Away From Home

By Ashleigh Brilliant   |   December 3, 2020

As an experienced traveler (though not lately), I’ve always said that travel would be much more easy and pleasant, if only we didn’t have to eat and sleep. Others will, of course, argue that it is all the things relating to food and accommodation which make travel enjoyable. But to me, they are generally a pain. Where to stay, how much to pay, how to make sure you get what you need from strangers you will probably never see again, are only a few of the matters I find most bothersome.

In my early ventures, the two greatest travel aids I knew of were Youth Hostels and hitchhiking. These were for me wonderful discoveries. But they were themselves full of uncertainties. Might the hostel be hard to reach or full when I got there? How many people would I have to share a room with? Would I get an upper or a lower bunk? As for hitchhiking (which opened regions and countries to me which I could never otherwise have afforded to reach), how long would it be before the next ride came along? How far would it take me? (Fortunately, in hundreds of rides, I never once had a bad experience with a driver. On the contrary, what I found – in those days, anyway – was that in general it was only good-hearted people who picked you up.)

Food was the other big problem area – especially for me, because I was a rather finicky eater. Some of the foods I was accustomed to at home were available in some areas, but not in others. Peanut butter (one of my favorites) was a good example. I found that there was a sort of “peanut butter line” across Western Europe. North of that line, the “smooth or chunky” spread was to be found everywhere. But southwards, to my chagrin, people had often never heard of it.

There were other food lessons to be learned – some of them cautionary. For example, I knew that the orange, my favorite fruit, had originated in China – and I therefore expected that Chinese oranges, after millennia of development, must be the best in the world. In fact, it was just the opposite. When I went to China, the only oranges I ever encountered were thick-skinned, pulpy, and with very little juice or flavor.

Another fruit lesson developed for me out of a visit to Costa Rica, where I took an immediate liking to a fruit I had never had before. It required the eater to deal with many large seeds, but the “meaty part” was delicious. It was called a Cherimoya, and I made a point of telling people about it when I got back to Santa Barbara – only to learn, to my embarrassment, that it was already quite familiar hereabouts, and in fact grows very well in this area.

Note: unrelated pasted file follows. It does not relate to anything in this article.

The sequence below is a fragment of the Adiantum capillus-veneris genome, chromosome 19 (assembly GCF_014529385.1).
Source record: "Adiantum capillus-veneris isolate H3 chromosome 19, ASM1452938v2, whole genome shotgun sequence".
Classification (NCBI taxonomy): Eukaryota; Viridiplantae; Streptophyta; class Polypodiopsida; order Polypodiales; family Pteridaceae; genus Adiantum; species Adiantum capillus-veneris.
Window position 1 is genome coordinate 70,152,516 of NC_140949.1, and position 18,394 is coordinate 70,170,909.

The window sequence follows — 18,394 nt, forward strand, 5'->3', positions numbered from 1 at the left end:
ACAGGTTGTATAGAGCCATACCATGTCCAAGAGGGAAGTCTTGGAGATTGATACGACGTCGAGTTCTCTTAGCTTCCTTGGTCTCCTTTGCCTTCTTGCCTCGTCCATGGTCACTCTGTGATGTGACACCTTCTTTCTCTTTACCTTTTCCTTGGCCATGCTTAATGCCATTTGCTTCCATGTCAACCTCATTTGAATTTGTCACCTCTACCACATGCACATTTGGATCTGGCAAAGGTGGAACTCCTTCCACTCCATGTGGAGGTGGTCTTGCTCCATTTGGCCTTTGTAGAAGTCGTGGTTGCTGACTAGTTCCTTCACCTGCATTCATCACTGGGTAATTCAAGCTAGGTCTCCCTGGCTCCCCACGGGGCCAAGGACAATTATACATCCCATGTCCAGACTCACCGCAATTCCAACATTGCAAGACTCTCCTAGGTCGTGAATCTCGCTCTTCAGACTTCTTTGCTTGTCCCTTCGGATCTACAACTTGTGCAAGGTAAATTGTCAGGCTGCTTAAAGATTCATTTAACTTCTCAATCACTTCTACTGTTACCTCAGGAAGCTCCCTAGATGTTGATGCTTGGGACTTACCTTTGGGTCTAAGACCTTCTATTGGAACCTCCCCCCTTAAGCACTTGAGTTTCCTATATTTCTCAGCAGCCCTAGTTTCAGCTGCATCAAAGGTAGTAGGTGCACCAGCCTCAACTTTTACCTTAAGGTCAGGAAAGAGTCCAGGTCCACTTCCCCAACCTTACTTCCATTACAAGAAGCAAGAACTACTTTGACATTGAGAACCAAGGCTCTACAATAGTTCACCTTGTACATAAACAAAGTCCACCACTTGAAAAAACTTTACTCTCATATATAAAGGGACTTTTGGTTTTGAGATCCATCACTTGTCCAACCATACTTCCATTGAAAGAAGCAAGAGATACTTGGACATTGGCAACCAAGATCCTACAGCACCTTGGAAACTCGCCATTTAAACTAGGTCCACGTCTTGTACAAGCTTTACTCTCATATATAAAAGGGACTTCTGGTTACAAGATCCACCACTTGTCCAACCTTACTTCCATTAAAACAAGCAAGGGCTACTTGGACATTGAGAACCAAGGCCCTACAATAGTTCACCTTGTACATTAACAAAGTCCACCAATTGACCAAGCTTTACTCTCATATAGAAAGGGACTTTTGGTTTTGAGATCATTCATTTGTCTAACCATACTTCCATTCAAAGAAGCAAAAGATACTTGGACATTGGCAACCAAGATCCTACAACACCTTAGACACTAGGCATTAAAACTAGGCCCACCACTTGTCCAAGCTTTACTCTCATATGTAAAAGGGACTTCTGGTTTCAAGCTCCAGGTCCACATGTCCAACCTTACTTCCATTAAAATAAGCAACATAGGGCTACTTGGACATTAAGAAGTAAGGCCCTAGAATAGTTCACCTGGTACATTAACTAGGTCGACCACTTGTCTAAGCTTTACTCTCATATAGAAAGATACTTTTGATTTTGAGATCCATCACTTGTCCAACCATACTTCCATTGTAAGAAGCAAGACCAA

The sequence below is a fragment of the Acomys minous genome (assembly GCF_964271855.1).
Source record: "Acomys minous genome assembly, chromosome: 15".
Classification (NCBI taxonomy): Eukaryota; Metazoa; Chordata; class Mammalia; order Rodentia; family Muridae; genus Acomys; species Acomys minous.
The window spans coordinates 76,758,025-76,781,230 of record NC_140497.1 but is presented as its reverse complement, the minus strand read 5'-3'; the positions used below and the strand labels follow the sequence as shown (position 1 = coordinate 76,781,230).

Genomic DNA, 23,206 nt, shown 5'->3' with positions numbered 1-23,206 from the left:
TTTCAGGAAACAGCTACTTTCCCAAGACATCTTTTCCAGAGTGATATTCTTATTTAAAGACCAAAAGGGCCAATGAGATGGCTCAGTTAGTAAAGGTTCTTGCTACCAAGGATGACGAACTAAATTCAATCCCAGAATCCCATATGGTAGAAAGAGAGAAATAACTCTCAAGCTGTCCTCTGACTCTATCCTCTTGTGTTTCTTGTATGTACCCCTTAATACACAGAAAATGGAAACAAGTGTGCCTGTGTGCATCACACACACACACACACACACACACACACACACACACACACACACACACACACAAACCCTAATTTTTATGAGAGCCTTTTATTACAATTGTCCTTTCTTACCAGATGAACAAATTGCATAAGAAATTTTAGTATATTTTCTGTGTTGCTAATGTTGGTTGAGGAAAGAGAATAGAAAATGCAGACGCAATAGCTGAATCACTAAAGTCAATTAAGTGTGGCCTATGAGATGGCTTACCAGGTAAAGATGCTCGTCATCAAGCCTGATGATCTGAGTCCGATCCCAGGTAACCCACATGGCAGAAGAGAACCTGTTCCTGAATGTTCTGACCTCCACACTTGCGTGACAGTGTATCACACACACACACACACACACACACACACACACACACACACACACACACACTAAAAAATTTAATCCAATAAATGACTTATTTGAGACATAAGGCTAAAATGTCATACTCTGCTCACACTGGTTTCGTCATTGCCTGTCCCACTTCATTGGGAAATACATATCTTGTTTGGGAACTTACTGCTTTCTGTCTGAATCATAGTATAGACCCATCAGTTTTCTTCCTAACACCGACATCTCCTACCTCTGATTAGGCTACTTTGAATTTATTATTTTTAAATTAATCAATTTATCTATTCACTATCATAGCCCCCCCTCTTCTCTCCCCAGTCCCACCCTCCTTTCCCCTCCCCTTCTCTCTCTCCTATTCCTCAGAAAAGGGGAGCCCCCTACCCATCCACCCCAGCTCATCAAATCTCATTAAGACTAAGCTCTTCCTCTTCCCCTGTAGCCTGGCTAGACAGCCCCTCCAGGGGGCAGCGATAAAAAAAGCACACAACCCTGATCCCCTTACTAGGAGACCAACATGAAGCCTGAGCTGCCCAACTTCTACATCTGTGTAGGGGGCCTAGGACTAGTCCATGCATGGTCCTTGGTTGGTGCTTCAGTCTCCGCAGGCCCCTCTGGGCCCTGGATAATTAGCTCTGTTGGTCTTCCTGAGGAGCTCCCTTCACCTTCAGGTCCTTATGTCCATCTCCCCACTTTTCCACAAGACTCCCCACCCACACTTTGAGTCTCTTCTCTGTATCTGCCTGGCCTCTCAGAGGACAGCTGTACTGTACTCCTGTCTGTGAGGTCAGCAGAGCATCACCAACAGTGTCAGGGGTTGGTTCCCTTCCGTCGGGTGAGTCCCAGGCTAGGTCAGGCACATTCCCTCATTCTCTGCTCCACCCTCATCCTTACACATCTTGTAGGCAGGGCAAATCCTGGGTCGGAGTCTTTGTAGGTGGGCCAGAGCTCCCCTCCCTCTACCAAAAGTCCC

As to accommodation, my wife and I had very different standards. To sum it up, hers was elegance, mine was cheapness. Very often, I would stay in our room to have breakfast of whatever food I had brought along, while she would go down to enjoy the hotel’s elaborate and expensive breakfast buffet – smuggling back to me portions of her meal to supplement my own repast.

But of course, inns of various kinds go far back in human history. In many cultures it has been almost a religious obligation to offer hospitality to travelers. How different from our own culture today, in which “hospitality” has become an “industry,” with whole college courses devoted to it! Can you imagine Joseph and Mary finding “no room at the inn” because the innkeeper had not yet secured his Hospitality Certification?

Part of this industrialization has been the development of huge “chains” of hotels and motels, with each “link” so similar to the others that patrons of a particular chain can wake up in the morning, look about their room, and have no idea where they are.

We must admit that, for some, this has its advantages, because, when checking in, you always know what to expect. But of course, that is the very opposite of what “travel” was once supposed to be about. To the “business travelers” who today probably occupy most of our airplane seats, this no doubt hardly matters.

We must face it: This is not your grandfather’s world. The new watchword is not Hospitality but Security. The tradition of welcoming traveling strangers has been supplanted by the rampant fear that rhymes “stranger” with “danger.” 

 

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